Your Memory Is Like the Telephone Game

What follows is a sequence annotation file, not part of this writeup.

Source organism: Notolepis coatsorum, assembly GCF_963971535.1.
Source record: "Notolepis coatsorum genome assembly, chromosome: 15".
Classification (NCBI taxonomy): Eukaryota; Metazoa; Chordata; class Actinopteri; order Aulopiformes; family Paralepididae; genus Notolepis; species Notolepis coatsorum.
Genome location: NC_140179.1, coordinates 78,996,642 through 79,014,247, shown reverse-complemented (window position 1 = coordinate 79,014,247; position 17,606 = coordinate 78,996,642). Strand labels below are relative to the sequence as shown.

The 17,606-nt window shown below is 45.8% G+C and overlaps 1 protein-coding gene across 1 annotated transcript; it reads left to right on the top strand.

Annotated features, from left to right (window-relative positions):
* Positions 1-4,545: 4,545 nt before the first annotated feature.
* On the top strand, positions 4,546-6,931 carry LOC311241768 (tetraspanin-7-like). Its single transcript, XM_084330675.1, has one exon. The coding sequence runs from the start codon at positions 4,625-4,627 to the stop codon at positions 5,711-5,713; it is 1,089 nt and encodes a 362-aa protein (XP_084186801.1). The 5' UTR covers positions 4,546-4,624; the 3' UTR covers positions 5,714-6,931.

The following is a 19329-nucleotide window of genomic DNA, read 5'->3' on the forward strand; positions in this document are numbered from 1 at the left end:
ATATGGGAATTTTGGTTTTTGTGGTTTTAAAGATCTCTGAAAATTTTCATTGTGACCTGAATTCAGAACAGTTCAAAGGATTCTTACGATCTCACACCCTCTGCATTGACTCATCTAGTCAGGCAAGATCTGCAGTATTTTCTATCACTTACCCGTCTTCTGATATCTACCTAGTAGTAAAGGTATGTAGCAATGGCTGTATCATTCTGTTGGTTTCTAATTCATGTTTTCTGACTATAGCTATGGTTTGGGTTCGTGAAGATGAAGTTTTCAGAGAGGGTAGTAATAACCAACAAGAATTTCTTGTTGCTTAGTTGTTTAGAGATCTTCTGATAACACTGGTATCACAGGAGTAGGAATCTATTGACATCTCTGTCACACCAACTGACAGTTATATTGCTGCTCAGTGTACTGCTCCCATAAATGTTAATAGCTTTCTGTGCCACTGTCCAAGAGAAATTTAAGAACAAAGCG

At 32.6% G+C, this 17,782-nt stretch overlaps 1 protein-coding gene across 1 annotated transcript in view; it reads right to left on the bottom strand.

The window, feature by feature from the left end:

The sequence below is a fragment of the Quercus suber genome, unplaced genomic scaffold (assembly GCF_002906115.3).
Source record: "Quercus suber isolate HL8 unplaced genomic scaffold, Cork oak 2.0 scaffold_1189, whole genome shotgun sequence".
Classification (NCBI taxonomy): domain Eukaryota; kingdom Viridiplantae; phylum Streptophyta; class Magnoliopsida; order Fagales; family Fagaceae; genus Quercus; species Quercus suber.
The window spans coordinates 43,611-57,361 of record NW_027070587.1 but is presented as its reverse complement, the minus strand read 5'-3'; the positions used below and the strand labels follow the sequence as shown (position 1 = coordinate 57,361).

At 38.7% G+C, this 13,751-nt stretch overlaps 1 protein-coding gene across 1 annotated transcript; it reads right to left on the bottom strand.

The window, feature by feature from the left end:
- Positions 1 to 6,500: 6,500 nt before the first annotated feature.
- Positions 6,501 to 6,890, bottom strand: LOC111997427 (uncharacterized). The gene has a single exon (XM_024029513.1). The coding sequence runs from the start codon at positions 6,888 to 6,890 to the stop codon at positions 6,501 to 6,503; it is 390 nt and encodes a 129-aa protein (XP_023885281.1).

Remember the telephone game, where people would take turns whispering a message into the ear of the person next to them? By the time the last person speaks it out loud, the message has radically changed, having been altered with each retelling. It turns out that your memory is a lot like that game. Every time you remember an event from the past, your brain networks change in ways that can alter the later recall of the event. So, the next time you remember it, you might recall not the original event but what you remembered the previous time. As explained by Donna Bridge of Northwestern University’s Feinberg School of Medicine, a memory isn’t simply an image produced by time traveling back to the original event. It can be an image that’s somewhat distorted because of the prior times you remembered it. Your memory of an event can grow less precise, even to the point of being totally false. Memories aren’t static, meaning if you remember something in the context of a new environment and time, or even if you’re in a different mood, your memories might integrate that new information and slightly alter it.